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Penguins at SANCOBB get new wheels thanks to Isuzu

Oct 16, 2018
Penguins at SANCOBB get new wheels thanks to Isuzu

It started with a lost seabird found on the premises of Isuzu Motors South Africa's Struandale vehicle manufacturing plant that led to the company supporting the Southern African Foundation for the Conservation of Coastal Birds (SANCCOB) with an Isuzu bakkie.

The bakkie will be playing a critical role in the rescue and transportation of endangered African penguin chicks and adult penguins, as well as other seabirds, for various rehabilitation-focused conservation work.

Earlier this year a juvenile Cape Gannet was found by an employee at Isuzu. The weak and disorientated bird was rescued by members of SANCCOB, who responded to the call from Isuzu. After less than a month of treatment the bird was healthy enough to be released back to its habitat.

Isuzu's Corporate Communications Manager, Gishma Johnson, said the employee who initially rescued the Cape Gannet at the plant did not know the bird was an endangered species.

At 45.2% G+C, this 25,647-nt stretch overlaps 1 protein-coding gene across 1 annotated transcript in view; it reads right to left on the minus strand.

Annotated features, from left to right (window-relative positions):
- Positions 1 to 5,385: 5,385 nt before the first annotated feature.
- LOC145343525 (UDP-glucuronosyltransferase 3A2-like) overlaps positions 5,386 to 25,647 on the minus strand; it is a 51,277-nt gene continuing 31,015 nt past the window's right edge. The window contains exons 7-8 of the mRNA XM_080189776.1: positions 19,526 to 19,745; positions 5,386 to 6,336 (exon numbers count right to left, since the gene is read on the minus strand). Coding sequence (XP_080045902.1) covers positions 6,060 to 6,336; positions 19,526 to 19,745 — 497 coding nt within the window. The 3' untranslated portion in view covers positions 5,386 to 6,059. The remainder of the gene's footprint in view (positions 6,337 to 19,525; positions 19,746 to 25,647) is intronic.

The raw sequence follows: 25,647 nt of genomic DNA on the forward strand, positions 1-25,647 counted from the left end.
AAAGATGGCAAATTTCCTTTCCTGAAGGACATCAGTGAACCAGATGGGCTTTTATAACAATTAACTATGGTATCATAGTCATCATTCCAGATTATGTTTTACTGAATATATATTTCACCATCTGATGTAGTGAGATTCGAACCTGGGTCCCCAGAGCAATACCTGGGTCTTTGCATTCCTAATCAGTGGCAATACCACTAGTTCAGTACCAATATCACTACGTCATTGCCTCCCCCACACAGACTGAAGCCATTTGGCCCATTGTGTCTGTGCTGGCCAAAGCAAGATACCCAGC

"In chatting to the SANCCOB staff we realised that many seabirds are endangered due to pollution, especially plastics that end up in the ocean. As an environmentally conscious manufacturer with extensive waste management programmes, we were happy to support SANCCOB in the valuable work they do," Johnson said.

SANCOBB says bakkie will be put to go use

SANCCOB Eastern Cape manager, Stacey Webb, said the bakkie will be put to good use and comes at just the right time as the existing vehicle of the organisation was becoming unreliable and expensive to maintain.

"The new bakkie will enable us to continue to rescue, rehabilitate and release seabirds, and contribute towards saving the endangered African penguin and other seabirds. We are very grateful for the partnership with Isuzu," said Webb.

In celebration of International African Penguin Awareness Day over the weekend, Isuzu staff and their families witnessed the first lot of penguins to be released in an Isuzu bakkie.

"The beach release is a special occasion and the penguins have been swim-training for three hours daily to safely make it to Bird Island," said Webb.

Employees and their families were also involved in the recent International Coastal Clean-up Day on the Cape Recife coast, where they filled a one-ton Isuzu bakkie with waste found on the beach - including plastic, glass, gut, rope, metal and tins.

Image: Isuzu volunteers assist with the release of penguins at Cape Recife on African Penguin Awareness Day which was held on Saturday, 13 October. From left are Esterline Martin, Tanya van Rensburg, Vuyiseka Skepe and Romeo Koeberg, while members of the public witnessed the release. 

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